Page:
Faculty Focus


When Internal Candidates Apply for a Position

Any process that involves the hiring of a new member of the faculty or staff has to be taken very seriously. Yet when a search involves an incumbent (i.e., someone who currently occupies the position for which you are searching and who will be replaced by the person you hire) or an internal candidate (i.e., an applicant who is already employed by the institution, but in a different capacity), the complexity of the process increases exponentially. For this reason, there are several guidelines that should always be followed.

When an internal candidate applies for a position, it is important that he or she not have an unfair advantage over external applicants. Moreover, it is important that other applicants not receive the impression that an internal candidate has had an unfair advantage.

If the search proves to be very contentious, an applicant who believes that a search was improperly conducted may file a lawsuit or a complaint with the Equal Opportunity Commission against the school, alleging unfair labor practices. Even in searches where this outcome seems unlikely, external applicants may emerge from the process with hard feelings toward the college or university; if the person then shares those sentiments with others, there could be very undesirable consequences with potential students or donors, and the impact may be far greater than on the search alone. The goal, therefore, must be for all candidates to be treated honestly throughout the search, and that goal is more easily achieved if colleges and universities adhere to the following guidelines.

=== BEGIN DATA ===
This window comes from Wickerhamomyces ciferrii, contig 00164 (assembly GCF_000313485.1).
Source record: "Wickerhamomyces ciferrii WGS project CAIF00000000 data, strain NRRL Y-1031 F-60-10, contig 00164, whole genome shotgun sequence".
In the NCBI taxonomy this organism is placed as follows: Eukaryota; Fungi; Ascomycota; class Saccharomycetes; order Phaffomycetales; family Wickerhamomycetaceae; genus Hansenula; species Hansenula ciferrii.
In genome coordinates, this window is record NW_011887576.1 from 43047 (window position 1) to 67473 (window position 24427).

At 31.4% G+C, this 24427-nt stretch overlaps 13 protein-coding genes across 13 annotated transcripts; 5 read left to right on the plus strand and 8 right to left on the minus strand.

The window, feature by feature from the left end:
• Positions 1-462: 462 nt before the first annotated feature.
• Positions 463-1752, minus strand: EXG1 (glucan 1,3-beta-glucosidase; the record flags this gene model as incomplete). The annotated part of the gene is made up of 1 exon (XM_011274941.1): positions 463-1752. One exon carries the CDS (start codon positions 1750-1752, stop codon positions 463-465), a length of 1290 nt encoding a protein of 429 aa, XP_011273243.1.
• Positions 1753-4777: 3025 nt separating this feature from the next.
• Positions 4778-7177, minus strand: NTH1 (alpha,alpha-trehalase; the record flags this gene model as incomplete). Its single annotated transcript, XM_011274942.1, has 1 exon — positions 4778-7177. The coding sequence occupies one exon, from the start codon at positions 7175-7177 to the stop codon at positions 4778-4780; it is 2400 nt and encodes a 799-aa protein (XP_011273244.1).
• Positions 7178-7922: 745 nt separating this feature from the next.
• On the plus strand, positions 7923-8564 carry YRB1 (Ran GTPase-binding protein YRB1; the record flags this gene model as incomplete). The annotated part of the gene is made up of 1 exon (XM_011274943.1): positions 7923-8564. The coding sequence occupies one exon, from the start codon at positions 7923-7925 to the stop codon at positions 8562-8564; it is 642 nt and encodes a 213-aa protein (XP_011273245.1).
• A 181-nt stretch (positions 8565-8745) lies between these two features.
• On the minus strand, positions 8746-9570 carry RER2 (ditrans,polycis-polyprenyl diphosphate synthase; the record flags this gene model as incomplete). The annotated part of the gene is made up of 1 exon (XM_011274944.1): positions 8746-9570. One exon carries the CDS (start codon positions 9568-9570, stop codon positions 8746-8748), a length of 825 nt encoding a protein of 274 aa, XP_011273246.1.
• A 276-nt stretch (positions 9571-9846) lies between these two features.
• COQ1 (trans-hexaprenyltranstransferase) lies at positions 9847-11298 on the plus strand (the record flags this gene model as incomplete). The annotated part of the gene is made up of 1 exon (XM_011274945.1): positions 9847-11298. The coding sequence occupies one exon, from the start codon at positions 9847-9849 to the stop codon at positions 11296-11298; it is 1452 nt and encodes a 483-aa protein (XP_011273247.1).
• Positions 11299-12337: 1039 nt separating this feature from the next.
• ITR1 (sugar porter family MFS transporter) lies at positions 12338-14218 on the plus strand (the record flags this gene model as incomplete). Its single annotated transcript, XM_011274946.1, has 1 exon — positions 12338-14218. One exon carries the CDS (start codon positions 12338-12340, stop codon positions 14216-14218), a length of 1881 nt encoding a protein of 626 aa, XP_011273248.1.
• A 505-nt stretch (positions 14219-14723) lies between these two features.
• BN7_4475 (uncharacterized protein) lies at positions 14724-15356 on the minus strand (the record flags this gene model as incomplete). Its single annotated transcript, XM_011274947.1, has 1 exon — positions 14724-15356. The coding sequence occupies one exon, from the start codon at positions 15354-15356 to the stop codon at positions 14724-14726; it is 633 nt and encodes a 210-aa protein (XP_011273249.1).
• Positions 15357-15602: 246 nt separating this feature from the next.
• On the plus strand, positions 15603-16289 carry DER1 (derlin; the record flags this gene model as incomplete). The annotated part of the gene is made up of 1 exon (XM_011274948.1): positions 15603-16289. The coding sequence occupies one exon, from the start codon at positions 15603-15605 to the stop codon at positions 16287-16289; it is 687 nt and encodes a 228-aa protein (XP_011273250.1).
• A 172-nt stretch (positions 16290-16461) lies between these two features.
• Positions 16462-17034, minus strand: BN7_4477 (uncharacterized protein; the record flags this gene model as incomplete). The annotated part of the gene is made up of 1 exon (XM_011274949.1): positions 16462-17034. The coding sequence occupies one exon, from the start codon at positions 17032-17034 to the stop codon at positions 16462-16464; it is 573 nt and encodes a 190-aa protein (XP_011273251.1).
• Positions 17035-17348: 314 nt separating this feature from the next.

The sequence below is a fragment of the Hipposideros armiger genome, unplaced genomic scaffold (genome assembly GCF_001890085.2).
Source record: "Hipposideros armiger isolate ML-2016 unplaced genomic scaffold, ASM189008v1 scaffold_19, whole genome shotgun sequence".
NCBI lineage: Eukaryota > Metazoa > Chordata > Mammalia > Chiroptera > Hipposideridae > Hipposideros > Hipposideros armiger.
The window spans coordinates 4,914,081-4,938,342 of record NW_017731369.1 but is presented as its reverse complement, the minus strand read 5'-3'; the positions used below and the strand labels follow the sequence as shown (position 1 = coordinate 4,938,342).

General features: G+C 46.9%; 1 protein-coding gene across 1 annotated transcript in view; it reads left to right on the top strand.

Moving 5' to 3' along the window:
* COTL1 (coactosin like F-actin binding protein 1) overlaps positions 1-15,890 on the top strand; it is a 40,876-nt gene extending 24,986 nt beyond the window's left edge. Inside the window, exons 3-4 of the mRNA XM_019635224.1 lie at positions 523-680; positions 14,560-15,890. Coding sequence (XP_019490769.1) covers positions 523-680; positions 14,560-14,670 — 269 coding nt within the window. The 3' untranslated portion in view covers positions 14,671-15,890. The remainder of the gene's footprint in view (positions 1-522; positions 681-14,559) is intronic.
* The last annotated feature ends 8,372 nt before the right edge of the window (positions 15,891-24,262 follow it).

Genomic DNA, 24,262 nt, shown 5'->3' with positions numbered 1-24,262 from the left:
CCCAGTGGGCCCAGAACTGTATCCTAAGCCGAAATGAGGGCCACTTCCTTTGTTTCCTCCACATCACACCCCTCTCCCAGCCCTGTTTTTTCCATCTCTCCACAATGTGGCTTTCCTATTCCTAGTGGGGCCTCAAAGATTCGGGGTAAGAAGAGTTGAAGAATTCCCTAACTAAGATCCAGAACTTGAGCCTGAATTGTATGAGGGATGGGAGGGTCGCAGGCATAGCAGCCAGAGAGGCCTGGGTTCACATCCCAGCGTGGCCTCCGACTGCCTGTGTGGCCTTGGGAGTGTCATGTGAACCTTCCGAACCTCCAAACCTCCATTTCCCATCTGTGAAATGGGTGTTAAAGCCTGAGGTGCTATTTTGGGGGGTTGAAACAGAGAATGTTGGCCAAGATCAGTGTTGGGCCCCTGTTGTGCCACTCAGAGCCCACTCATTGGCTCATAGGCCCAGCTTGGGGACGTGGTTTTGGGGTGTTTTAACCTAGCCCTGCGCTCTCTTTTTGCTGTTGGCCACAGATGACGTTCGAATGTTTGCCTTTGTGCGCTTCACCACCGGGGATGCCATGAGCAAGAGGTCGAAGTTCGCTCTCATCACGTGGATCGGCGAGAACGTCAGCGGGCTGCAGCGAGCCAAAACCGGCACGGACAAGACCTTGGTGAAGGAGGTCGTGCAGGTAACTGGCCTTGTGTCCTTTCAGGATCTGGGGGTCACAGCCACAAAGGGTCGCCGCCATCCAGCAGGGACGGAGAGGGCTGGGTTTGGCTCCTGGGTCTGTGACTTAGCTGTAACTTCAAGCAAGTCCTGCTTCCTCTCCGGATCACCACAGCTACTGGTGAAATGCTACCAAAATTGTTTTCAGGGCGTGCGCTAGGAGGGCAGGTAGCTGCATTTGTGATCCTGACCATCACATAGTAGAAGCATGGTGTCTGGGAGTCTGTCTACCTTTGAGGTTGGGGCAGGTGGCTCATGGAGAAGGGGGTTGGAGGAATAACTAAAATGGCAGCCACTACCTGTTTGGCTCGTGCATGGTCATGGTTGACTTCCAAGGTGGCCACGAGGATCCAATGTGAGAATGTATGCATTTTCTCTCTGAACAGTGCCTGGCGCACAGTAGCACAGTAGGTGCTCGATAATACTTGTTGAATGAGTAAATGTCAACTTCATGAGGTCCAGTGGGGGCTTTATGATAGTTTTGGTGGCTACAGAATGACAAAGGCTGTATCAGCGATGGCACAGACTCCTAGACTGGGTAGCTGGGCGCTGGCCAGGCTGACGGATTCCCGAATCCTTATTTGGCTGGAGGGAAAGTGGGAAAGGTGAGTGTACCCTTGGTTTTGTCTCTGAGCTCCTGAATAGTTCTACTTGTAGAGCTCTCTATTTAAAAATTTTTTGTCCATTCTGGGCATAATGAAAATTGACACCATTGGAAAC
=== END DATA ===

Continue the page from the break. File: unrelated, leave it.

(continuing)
1. Never extend an internal candidate a “courtesy interview.” Some people believe that, because internal candidates are already employees, they should be interviewed even when they are not strong contenders for the position. The assumption seems to be that this type of “courtesy interview” will make internal applicants feel better about themselves or protect their self-esteem against the stigma of being screened out early in the process. But this type of courtesy interview frequently backfires. It gives the internal applicant the false impression that he or she has a better chance of being offered the position than is actually the case, and it may make external applicants believe that the institution is not conducting an open search. Although it can be awkward to inform an internal candidate early in the process that he or she will not be advanced any further in the search, having that conversation is far preferable to the alternative, where both internal and external candidates are misled about the integrity of the search.
  2. When internal candidates are granted interviews, these interviews should take place before those of external candidates. Throughout any search, even privileged information tends to leak. People hear which questions candidates are asked repeatedly, which concerns tend to arise, and the responses (both good and bad) of earlier applicants. Since it is not proper for an internal candidate to benefit from this knowledge, it is simply good practice to interview all internal candidates before external candidates start arriving on campus.